While the show covers several animals, the baby panda kind of steals the show. I mean, it’s a baby… panda. Behind the scenes, the film crew kept their distance for a variety of reasons. Conli stated, “They are the most adorable creature on earth. But at the same time, a mother panda is about 800 pounds.” He continued, “You don’t want them to get too habituated to the human. You don’t want them really feeling comfortable around humans.” As a result, the team would wear black and white suits that made them look and smell like pandas so they could get closer but were never close enough to touch a panda. As a viewer, you’ll feel like you’re right there in the jungle watching.
“These filmmakers, cinematographers know their work so well and know their animal.” The snow leopard was filmed by Shane Moore, who films big cats all around the world, was the holy grail of cats. The snow leopard is extremely elusive. Shane went up in the field 4 times. The first time was 3 months and he didn’t get a shot of a snow leopard until his final day. Visit limitations required him to leave, reapply for his visa and return. The executive team was evaluating whether this was a futile task and debated whether to continue. As Conli explained it, Shane was confident he knew what needed to be done, was granted a return and during his next three months captured “some of the most amazing footage.” When he started out, he was filming about 400 meters away, eventually moved around 70 meters and at one point was able to get to about 40 meters. With safety in mind, he would only get that close if the mother was feeding and the cubs weren’t around.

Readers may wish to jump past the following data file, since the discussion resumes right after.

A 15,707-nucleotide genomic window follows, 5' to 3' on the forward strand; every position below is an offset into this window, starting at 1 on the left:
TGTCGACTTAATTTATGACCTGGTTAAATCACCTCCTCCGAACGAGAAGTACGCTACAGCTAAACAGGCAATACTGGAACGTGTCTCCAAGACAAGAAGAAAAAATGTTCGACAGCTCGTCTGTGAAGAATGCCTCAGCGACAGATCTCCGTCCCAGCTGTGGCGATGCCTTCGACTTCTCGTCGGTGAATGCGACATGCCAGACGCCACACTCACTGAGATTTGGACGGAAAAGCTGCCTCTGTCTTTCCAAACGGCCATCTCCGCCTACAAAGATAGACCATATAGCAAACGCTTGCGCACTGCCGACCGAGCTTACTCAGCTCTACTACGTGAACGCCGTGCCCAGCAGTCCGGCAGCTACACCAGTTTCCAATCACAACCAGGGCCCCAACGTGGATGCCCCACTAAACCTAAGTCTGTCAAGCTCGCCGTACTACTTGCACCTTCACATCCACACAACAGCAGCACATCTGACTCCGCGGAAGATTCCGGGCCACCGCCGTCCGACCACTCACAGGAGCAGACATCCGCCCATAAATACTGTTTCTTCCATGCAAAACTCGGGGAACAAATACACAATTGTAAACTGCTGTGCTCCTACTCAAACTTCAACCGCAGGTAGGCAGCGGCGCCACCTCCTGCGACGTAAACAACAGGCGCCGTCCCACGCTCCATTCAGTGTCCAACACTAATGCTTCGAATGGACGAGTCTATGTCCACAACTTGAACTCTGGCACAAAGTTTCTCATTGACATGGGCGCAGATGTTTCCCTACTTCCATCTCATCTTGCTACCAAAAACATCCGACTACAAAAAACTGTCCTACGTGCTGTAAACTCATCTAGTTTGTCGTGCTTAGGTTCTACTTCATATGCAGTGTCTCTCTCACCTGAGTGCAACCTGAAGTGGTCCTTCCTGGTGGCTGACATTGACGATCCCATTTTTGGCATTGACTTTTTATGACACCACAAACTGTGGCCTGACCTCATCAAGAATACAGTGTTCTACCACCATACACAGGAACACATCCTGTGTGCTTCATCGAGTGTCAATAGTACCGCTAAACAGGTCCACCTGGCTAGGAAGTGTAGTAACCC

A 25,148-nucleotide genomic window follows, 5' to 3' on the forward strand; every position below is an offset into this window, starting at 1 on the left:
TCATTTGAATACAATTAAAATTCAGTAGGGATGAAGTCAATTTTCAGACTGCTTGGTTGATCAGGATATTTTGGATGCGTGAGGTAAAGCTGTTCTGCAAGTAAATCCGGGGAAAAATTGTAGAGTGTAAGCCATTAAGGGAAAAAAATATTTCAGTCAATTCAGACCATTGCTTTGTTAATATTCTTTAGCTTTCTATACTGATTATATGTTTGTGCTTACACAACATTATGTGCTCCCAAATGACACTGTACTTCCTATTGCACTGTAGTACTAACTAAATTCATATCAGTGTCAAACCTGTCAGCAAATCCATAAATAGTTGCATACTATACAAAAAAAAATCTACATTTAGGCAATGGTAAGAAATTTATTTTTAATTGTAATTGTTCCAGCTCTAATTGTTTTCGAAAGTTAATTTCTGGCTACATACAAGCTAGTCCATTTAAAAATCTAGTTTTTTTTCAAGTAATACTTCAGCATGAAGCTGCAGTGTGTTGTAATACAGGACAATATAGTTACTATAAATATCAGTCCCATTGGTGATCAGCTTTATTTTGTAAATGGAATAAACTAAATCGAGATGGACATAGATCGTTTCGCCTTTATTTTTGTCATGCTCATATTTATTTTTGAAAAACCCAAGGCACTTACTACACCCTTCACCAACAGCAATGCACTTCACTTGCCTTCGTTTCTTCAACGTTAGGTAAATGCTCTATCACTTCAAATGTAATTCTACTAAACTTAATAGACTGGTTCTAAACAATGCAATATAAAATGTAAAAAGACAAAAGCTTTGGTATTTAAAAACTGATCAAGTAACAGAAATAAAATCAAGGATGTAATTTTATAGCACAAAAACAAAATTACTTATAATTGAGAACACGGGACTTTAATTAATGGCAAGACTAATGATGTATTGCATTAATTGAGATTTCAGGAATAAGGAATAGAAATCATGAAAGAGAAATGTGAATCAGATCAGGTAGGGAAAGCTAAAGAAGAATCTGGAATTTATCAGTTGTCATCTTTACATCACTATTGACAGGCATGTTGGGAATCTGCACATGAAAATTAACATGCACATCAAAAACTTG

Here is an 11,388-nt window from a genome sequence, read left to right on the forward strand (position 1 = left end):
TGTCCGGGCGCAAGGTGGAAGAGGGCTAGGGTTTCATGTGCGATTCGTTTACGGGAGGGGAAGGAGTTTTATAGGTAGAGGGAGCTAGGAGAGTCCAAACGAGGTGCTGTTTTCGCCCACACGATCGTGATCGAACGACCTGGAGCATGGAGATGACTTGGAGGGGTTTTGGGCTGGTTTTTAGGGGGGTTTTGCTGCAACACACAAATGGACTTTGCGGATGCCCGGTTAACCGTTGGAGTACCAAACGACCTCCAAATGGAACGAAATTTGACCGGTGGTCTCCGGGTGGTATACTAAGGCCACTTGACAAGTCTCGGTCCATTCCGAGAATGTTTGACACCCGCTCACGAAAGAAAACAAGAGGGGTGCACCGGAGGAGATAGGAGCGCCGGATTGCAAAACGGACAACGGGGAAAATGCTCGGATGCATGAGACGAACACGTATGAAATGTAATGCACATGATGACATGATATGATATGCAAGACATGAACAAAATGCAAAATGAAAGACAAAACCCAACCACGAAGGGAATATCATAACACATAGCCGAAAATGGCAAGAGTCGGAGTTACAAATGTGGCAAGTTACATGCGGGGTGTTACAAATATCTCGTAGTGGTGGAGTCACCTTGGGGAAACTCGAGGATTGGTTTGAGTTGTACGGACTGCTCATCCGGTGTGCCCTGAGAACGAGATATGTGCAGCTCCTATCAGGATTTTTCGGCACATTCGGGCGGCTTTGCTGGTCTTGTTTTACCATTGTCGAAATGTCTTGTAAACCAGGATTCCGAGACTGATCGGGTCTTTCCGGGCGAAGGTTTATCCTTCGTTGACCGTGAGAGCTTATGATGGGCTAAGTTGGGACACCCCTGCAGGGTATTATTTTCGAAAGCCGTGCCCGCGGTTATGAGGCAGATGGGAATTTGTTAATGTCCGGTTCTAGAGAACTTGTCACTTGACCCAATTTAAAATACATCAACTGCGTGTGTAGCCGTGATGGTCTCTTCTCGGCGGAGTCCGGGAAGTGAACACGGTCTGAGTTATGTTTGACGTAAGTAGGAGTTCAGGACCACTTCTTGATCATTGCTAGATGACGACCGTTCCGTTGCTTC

The Disneynature cinematographers have a goal not to interfere whenever possible. While the cinematographer for the snow leopards kept his distance, the team working with the monkeys had a much different experience. Conli said, “The monkeys have absolutely no fear of humanity and they are the most gregarious, they are the most fascinating creatures. The have absolutely no problem – when someone comes into their environment – relating to them.” These factors play a big part in the type of footage they are able to get and what they captured told an incredibly emotional story.
For more information about “Born in China”, visit their website which includes details outlining the filming process as well as facts about the animals. Check out Disneynature’s feeds on Twitter and Facebook to learn more about their various endeavors and initiatives. You may even learn something cool like how Disneynature footage, including some from “Born in China”, is used in the new River of Light nighttime experience at Disney’s Animal Kingdom park!
Disneynature’s “Born in China” releases in theaters April 21st to coincide with Earth Day 2017. A portion of all opening week sales will be donated to World Wildlife Fund (WWF) via the Disney Worldwide Conservation Fund. This movie is beautifully crafted with concepts and language that even young children can understand. Mark your calendar to see it opening week! Here’s a tip for you when you go: stay for the credits!
Which animal are you most excited to learn more about?